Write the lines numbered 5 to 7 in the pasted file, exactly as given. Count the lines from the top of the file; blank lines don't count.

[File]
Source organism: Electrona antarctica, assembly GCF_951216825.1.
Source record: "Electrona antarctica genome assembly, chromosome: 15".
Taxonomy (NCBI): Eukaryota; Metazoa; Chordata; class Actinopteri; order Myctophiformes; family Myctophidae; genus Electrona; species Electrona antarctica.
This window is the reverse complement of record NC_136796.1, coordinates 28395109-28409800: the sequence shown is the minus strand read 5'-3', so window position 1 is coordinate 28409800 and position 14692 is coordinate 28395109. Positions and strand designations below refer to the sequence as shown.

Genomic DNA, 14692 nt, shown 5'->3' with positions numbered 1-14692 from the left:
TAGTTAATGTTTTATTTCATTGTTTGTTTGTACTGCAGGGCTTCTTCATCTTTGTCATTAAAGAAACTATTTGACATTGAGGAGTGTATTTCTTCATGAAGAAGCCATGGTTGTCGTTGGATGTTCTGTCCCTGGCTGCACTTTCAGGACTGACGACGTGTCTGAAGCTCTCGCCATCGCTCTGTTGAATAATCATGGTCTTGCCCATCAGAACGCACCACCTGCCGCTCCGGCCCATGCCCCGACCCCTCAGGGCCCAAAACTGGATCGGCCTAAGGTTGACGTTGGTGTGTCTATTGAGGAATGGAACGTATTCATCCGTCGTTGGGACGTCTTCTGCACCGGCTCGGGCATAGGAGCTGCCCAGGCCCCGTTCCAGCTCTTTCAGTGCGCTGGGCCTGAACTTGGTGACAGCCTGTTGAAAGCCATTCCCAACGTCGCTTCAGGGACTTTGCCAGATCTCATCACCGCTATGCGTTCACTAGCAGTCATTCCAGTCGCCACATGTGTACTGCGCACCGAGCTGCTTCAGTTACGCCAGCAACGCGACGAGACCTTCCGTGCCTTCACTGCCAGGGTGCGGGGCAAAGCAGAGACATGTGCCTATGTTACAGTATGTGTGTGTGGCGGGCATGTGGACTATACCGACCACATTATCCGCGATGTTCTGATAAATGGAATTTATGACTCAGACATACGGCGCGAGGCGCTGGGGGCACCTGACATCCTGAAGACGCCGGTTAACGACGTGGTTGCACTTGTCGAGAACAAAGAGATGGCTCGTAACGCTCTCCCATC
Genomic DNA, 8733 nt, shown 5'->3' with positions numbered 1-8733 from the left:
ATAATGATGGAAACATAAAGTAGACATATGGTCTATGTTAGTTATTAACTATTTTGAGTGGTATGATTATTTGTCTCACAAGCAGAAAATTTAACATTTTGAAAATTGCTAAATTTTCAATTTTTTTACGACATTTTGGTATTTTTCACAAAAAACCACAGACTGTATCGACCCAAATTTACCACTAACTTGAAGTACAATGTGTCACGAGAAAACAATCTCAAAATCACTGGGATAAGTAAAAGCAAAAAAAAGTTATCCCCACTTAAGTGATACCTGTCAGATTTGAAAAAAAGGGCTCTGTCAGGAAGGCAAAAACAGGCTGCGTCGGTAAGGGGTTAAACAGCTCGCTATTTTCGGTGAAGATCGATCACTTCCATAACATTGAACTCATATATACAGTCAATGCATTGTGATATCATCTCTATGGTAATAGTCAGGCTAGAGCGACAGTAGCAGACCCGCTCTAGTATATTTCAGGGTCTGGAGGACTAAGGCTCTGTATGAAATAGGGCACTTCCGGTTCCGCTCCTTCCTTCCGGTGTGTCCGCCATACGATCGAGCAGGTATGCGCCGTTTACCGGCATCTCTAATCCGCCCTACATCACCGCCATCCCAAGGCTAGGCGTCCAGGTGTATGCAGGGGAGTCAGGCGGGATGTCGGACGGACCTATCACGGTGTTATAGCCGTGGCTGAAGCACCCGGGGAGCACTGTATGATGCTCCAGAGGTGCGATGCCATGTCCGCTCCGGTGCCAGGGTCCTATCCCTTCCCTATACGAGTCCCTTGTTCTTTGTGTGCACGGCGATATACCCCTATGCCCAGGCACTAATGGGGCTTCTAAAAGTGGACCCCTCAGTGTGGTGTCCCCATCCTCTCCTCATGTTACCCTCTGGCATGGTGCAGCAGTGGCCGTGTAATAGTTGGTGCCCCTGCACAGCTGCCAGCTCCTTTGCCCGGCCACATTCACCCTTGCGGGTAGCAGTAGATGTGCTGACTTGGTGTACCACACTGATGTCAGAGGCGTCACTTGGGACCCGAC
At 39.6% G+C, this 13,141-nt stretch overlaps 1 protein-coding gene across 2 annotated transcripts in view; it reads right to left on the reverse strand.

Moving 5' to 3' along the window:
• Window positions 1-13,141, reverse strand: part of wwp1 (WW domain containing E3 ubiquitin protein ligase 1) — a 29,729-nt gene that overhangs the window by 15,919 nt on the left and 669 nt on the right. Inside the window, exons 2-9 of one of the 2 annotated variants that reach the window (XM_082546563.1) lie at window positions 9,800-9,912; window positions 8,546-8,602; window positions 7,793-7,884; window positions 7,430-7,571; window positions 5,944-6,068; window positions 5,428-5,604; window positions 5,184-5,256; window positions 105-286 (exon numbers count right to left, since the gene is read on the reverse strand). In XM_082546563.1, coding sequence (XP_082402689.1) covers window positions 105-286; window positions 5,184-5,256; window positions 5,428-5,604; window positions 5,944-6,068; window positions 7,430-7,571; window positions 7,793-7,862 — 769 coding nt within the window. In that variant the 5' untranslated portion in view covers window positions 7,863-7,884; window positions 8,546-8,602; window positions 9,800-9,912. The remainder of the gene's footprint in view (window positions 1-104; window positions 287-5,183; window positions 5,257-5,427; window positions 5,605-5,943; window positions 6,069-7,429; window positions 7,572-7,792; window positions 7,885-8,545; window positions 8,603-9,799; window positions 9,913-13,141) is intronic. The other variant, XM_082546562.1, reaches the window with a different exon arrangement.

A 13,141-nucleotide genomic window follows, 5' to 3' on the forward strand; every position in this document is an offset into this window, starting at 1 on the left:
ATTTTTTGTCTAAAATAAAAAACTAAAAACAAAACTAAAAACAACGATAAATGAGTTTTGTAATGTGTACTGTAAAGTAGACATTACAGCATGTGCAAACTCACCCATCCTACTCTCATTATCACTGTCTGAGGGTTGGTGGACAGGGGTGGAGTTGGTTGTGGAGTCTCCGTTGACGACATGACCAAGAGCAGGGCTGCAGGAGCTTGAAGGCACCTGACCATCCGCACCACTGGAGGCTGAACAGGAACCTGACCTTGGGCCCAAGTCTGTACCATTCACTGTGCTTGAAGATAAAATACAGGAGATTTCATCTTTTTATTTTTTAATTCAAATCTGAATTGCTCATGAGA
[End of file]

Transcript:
Genomic DNA, 14692 nt, shown 5'->3' with positions numbered 1-14692 from the left:
TAGTTAATGTTTTATTTCATTGTTTGTTTGTACTGCAGGGCTTCTTCATCTTTGTCATTAAAGAAACTATTTGACATTGAGGAGTGTATTTCTTCATGAAGAAGCCATGGTTGTCGTTGGATGTTCTGTCCCTGGCTGCACTTTCAGGACTGACGACGTGTCTGAAGCTCTCGCCATCGCTCTGTTGAATAATCATGGTCTTGCCCATCAGAACGCACCACCTGCCGCTCCGGCCCATGCCCCGACCCCTCAGGGCCCAAAACTGGATCGGCCTAAGGTTGACGTTGGTGTGTCTATTGAGGAATGGAACGTATTCATCCGTCGTTGGGACGTCTTCTGCACCGGCTCGGGCATAGGAGCTGCCCAGGCCCCGTTCCAGCTCTTTCAGTGCGCTGGGCCTGAACTTGGTGACAGCCTGTTGAAAGCCATTCCCAACGTCGCTTCAGGGACTTTGCCAGATCTCATCACCGCTATGCGTTCACTAGCAGTCATTCCAGTCGCCACATGTGTACTGCGCACCGAGCTGCTTCAGTTACGCCAGCAACGCGACGAGACCTTCCGTGCCTTCACTGCCAGGGTGCGGGGCAAAGCAGAGACATGTGCCTATGTTACAGTATGTGTGTGTGGCGGGCATGTGGACTATACCGACCACATTATCCGCGATGTTCTGATAAATGGAATTTATGACTCAGACATACGGCGCGAGGCGCTGGGGGCACCTGACATCCTGAAGACGCCGGTTAACGACGTGGTTGCACTTGTCGAGAACAAAGAGATGGCTCGTAACGCTCTCCCATC
Genomic DNA, 8733 nt, shown 5'->3' with positions numbered 1-8733 from the left: